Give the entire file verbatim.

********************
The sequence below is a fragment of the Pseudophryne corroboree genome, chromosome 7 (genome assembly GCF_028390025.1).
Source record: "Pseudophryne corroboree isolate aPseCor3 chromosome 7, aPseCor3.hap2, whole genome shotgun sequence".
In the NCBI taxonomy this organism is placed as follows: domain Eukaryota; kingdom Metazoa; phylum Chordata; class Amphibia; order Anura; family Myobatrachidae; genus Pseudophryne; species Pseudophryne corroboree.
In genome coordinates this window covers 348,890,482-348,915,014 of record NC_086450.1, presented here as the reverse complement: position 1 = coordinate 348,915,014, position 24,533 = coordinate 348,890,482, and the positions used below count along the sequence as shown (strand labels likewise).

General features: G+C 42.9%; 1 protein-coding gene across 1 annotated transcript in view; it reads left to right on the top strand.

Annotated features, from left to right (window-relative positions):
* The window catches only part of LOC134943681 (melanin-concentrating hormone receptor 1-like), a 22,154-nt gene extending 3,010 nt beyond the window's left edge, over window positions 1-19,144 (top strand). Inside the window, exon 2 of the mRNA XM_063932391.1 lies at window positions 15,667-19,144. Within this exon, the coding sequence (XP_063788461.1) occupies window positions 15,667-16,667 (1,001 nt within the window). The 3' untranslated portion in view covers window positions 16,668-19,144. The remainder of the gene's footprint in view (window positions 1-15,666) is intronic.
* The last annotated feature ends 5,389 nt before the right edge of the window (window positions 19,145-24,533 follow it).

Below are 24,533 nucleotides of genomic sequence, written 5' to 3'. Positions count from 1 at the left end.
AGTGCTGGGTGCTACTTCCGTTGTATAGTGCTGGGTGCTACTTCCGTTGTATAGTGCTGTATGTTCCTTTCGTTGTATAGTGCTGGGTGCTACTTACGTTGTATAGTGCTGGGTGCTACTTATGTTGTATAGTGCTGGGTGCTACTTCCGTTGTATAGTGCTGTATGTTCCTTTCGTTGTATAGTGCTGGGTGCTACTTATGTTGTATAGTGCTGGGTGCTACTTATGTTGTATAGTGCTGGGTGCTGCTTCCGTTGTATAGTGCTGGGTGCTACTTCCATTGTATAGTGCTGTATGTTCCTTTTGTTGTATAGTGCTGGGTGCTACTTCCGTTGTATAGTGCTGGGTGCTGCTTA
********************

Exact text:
The sequence below is a fragment of the Pseudophryne corroboree genome, chromosome 7 (genome assembly GCF_028390025.1).
Source record: "Pseudophryne corroboree isolate aPseCor3 chromosome 7, aPseCor3.hap2, whole genome shotgun sequence".
In the NCBI taxonomy this organism is placed as follows: domain Eukaryota; kingdom Metazoa; phylum Chordata; class Amphibia; order Anura; family Myobatrachidae; genus Pseudophryne; species Pseudophryne corroboree.
In genome coordinates this window covers 348,890,482-348,915,014 of record NC_086450.1, presented here as the reverse complement: position 1 = coordinate 348,915,014, position 24,533 = coordinate 348,890,482, and the positions used below count along the sequence as shown (strand labels likewise).

General features: G+C 42.9%; 1 protein-coding gene across 1 annotated transcript in view; it reads left to right on the top strand.

Annotated features, from left to right (window-relative positions):
* The window catches only part of LOC134943681 (melanin-concentrating hormone receptor 1-like), a 22,154-nt gene extending 3,010 nt beyond the window's left edge, over window positions 1-19,144 (top strand). Inside the window, exon 2 of the mRNA XM_063932391.1 lies at window positions 15,667-19,144. Within this exon, the coding sequence (XP_063788461.1) occupies window positions 15,667-16,667 (1,001 nt within the window). The 3' untranslated portion in view covers window positions 16,668-19,144. The remainder of the gene's footprint in view (window positions 1-15,666) is intronic.
* The last annotated feature ends 5,389 nt before the right edge of the window (window positions 19,145-24,533 follow it).

Below are 24,533 nucleotides of genomic sequence, written 5' to 3'. Positions count from 1 at the left end.
AGTGCTGGGTGCTACTTCCGTTGTATAGTGCTGGGTGCTACTTCCGTTGTATAGTGCTGTATGTTCCTTTCGTTGTATAGTGCTGGGTGCTACTTACGTTGTATAGTGCTGGGTGCTACTTATGTTGTATAGTGCTGGGTGCTACTTCCGTTGTATAGTGCTGTATGTTCCTTTCGTTGTATAGTGCTGGGTGCTACTTATGTTGTATAGTGCTGGGTGCTACTTATGTTGTATAGTGCTGGGTGCTGCTTCCGTTGTATAGTGCTGGGTGCTACTTCCATTGTATAGTGCTGTATGTTCCTTTTGTTGTATAGTGCTGGGTGCTACTTCCGTTGTATAGTGCTGGGTGCTGCTTA